At three seconds after 10 a.m., Mr. Jarrah is heard on the cockpit voice recorder saying: "Is that it? Shall we finish it off?" But another hijacker responds: "No. Not yet. When they all come, we finish it off." The voice recorder captured sounds of continued fighting, and Mr. Jarrah pitched the plane up and then down. A passenger is heard to say, "In the cockpit. If we don't we'll die!" Then a passenger yelled "Roll it!" Some aviation experts have speculated that this was a reference to a food cart, being used as a battering ram.
What would you do if this happened to you today? Would you be paralyzed by shock and horror that there were people on your plane that wanted you and every other passenger and crew member dead? Would you stare in disbelief at the scene? Or would you, in your mind, have prepared for this possibility by a few years of remembering what happened on Flight 93? Would your instinct be to cower, cry or confront? Perhaps on September 10, 2001 I might have been one of those cowering. Not now. I am fully prepared for a situation like this because it is no longer a piece of fiction ripped from an action movie. It is real. It has happened. I don't know about you, but I never want to live through a day like 9/11 again. I never want to visit again the horror and anguish of the days and weeks that followed. I never again want to attend five funerals in one week. I never again want to see my friends and neighbors and even complete strangers crying, grieving and scarred in so large a number, over so many days. What have we learned from the 9/11 commission? Is there anything in that report that will help us prevent another terrible day? Was the report meant to look forward or look back? Because looking back is not going to solve anything. Partisan bickering over who was to blame is not going to prevent another attack. Recognizing that we cannot worry about political correctness or hurt feelings of certain communities should be a priority. It is obvious who wants us dead. bq. In this sense, 9/11 has taught us that terrorism against American interests “over there” should be regarded just as we regard terrorism against America “over here.” In this same sense, the American homeland is the planet. But the enemy is not just “terrorism,” some generic evil. This vagueness blurs the strategy. The catastrophic threat at this moment in history is more specific. It is the threat posed by Islamist terrorism —especially the al Qaeda network, its affiliates, and its ideology. [chapter 12, via Wizbang] We are safer. We are not safe. And only a comprehensive strategy that recognizes who our enemy is will make us safer. Only the realization by everyone that we are at war against a specific ideology and we need to be a bit more vigilant and a lot less liberal in our ideas in dealing with our enemy will make us safer. This is why I never forget 9/11. This is why the images are burned in my mind and my anger is worn on my sleeve. We must never forget who our enemy is and what they did to us. We must never lose sight of the fact that they declared war on us. I am not paranoid. I am realistic.. And I will never, ever get over it or stop carrying it around with me because to do so would be to become complacent. Which would be a great disservice to the memory of those who died for nothing more than a blatant hatred of freedom. Never forget.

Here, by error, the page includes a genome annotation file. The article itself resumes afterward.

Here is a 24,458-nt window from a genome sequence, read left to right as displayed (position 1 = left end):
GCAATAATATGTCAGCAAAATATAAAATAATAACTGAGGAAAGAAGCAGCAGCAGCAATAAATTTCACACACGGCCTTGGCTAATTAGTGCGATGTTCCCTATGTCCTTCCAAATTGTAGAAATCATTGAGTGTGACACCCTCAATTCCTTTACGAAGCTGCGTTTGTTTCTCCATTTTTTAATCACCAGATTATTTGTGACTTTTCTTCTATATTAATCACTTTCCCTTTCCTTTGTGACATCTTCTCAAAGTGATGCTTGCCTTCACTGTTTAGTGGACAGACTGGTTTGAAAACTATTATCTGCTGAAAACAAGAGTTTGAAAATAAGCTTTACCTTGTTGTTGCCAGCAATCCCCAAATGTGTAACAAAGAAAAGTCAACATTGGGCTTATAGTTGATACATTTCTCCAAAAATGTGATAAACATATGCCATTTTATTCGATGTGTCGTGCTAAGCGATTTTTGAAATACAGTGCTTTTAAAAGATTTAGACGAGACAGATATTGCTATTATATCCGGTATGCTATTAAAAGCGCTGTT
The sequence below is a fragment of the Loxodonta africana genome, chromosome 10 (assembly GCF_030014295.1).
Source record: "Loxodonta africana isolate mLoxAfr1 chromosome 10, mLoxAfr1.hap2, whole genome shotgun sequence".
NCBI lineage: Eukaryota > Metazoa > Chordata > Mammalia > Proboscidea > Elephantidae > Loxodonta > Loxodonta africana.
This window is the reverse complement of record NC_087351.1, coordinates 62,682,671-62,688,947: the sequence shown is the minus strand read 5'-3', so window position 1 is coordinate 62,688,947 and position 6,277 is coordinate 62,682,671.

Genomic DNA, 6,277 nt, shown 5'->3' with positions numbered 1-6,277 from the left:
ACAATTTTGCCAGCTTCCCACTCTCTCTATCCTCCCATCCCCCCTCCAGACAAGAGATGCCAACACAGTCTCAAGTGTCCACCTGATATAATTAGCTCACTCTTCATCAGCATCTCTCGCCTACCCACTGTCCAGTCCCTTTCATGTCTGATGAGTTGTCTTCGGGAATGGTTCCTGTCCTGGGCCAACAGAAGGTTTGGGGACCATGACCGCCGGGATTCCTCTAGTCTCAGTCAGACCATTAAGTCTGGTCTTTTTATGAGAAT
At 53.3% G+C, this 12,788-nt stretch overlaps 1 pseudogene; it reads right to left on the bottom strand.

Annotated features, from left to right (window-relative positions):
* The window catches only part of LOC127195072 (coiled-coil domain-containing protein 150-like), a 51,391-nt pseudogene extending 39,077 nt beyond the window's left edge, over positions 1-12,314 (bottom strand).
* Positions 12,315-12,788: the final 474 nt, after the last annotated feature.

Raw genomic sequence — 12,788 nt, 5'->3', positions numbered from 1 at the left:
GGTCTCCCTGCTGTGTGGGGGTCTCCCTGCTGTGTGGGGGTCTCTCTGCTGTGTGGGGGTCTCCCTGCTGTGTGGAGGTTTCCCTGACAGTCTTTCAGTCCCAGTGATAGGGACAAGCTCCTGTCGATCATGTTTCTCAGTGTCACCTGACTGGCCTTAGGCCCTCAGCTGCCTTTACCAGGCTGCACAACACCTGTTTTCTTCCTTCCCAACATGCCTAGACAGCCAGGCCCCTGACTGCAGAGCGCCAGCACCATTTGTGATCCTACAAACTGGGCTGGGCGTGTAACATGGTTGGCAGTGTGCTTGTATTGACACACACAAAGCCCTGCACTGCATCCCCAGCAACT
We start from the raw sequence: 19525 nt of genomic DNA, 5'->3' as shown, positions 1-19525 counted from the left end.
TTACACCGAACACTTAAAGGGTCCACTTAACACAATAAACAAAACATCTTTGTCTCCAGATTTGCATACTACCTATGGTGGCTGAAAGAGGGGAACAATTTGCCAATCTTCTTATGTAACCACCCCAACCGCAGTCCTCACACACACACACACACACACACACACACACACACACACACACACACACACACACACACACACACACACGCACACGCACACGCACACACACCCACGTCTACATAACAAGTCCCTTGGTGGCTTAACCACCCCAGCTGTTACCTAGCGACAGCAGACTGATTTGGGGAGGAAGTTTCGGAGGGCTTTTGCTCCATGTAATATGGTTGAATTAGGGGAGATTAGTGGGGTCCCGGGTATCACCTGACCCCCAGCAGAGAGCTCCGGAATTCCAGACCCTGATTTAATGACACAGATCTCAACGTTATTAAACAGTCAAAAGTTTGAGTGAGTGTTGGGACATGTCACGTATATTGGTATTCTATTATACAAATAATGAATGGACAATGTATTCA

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The first chapter should be required reading for every American. I had to stop an dwalk away from it when I started reading the report yesterday, because it brought it all back again. In more vived detail that just simply seeing the planes go into the towers.

I've pushed on past that section - and what they mentioned, that it isn't a blame game exercise, is accurate. It does go into the details of what happened, but it doesn't assign fault to individuals, it simply describes the activities in response to a very confusing set of circumstances - and highlights the systemic shortcomings of the response.

The section dealing with the rise of Bin Laden, and fundamentalism, is almost like watching the Terminator go after Sarah Conner. 'He can't be reasoned with, he won't stop, until you are dead'

Also, the details of who is helping them are certainly over the lines of the nice little lanes that some folks would like to use describing the Middle East. Lots of dirty hands are talked about - yes, even Saddam's (although they specifically mention that there is no evidence Saddam, and Iran for that matter, had a direct hand in the events of 9.11).

Possibly just a partisan read, but a lot of what I draw from this so far sounds like a fairly strong endorsement for the approach that the President has adopted - drain the swamp, don't just thump the gators.

It's 5am and I've been sitting here for almost an hour

Glad I was up at 3am blogging so you could link me. LOL